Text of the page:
Under a pilot project, certain Canadian plants would be allowed to ship meat directly to food processors in the United States, bypassing border inspections, the result of a recent trade agreement. Government inspections would occur at the processing plants in the United States, officials said.

In an e-mail, Richard McIntyre, a spokesman for the Agriculture Department Food Safety Inspection Service, denied that any of the changes were related to budget cuts or trade pressures. He said the agency was taking a more “risked-based approach” by concentrating on problem-prone countries. Nations like Australia, Canada and New Zealand, which have had relatively good food safety regulations, will be inspected every two or three years.

But food safety advocates and some lawmakers are skeptical.

“This policy change puts the health of customers at risk,” said Representative Rosa DeLauro, Democrat of Connecticut, who wrote a letter to the White House and the Agriculture Department seeking information about the decline in inspections overseas and the trade agreement with Canada.

Neither has responded, she said.

It is the plan to eliminate meat inspections at the border that most worries Wally Piatkowski, the operator of the border facility here in Niagara Falls. As he watches inspectors open boxes and select slices of meat to test, he shares photos he has taken over the past year of meat shipments next to toxic chemicals, beef with fecal contamination and unpackaged meat spilling off the back of a truck.

Last year, government inspectors in Montana stopped a shipment of beef tainted with E. coli from a Canadian processing company, leading to one of the largest food recalls in Canadian history.

“That should have served as a wake-up call for these plans to eliminate border inspections,” Mr. Piatkowski said. “At the border, it is guaranteed 100 percent that that meat is going to be destroyed or sent back to Canada and has zero chances of entering the food supply.”

Two years ago, after one of the worst salmonella outbreaks sickened dozens of people, President Obama signed a food safety law that gave the F.D.A. greater powers and required more inspections of imported foods and foreign food-processing plants.

But the law provided no additional funds for inspectors. The new law makes foreign companies responsible for producing food by the same sanitation and hygiene standards as the United States. The F.D.A. would certify private inspectors paid by the companies to conduct food safety checks and turn over their reports to the agency.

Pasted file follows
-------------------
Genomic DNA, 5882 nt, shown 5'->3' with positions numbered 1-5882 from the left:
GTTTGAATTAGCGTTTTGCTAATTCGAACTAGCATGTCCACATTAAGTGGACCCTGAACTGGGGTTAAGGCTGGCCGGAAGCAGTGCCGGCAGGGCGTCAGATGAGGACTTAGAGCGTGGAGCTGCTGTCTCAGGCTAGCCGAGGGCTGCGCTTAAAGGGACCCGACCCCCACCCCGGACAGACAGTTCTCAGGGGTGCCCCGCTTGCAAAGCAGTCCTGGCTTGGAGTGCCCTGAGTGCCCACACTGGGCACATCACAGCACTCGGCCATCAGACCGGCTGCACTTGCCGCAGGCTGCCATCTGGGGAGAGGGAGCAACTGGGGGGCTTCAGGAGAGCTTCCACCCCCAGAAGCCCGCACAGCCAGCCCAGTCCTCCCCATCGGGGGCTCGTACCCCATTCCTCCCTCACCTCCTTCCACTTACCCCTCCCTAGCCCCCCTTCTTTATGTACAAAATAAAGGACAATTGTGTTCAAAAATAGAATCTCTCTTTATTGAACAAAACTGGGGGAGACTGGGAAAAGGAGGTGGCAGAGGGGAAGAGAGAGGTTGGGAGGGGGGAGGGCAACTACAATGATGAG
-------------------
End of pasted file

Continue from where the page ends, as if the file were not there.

“We are obviously never going to be able to inspect all the food that comes into the country on our own; we just don’t have the resources,” said Michael Taylor, deputy commissioner for foods at the F.D.A. “The new law gives us the means to leverage our resources by working with industry and foreign governments and suppliers to ensure the safety of globally traded food.”

Currently, the F.D.A. inspects just 2.3 percent of the 10.4 million annual shipments of imported food because of a lack of resources. Almost every year, the agency’s inspectors have visited 1,000 of the more than 250,000 foreign food plants that ship to the United States.

David Acheson, a former F.D.A. associate commissioner for foods, said the agency had tried, without success, to get approval for additional staff but that Congress had balked at a price tag of $3 billion a year. So the agency was forced to rely on private inspectors.

“It was this or do nothing,” said Mr. Acheson, now a partner specializing in food safety at the Leavitt Partners law firm in Salt Lake City.

Mr. Acheson said he believed that the approach could work. “But the key is if F.D.A. is going to have the necessary funding to provide the oversight it needs,” he said. “In this era of tight budgets and efforts to cut spending, that’s an open question.”

This article has been revised to reflect the following correction:

Correction: May 7, 2013

An earlier version of this article misstated the name of the law firm where David Acheson is a partner. It is Leavitt Partners, not Levitt Partners.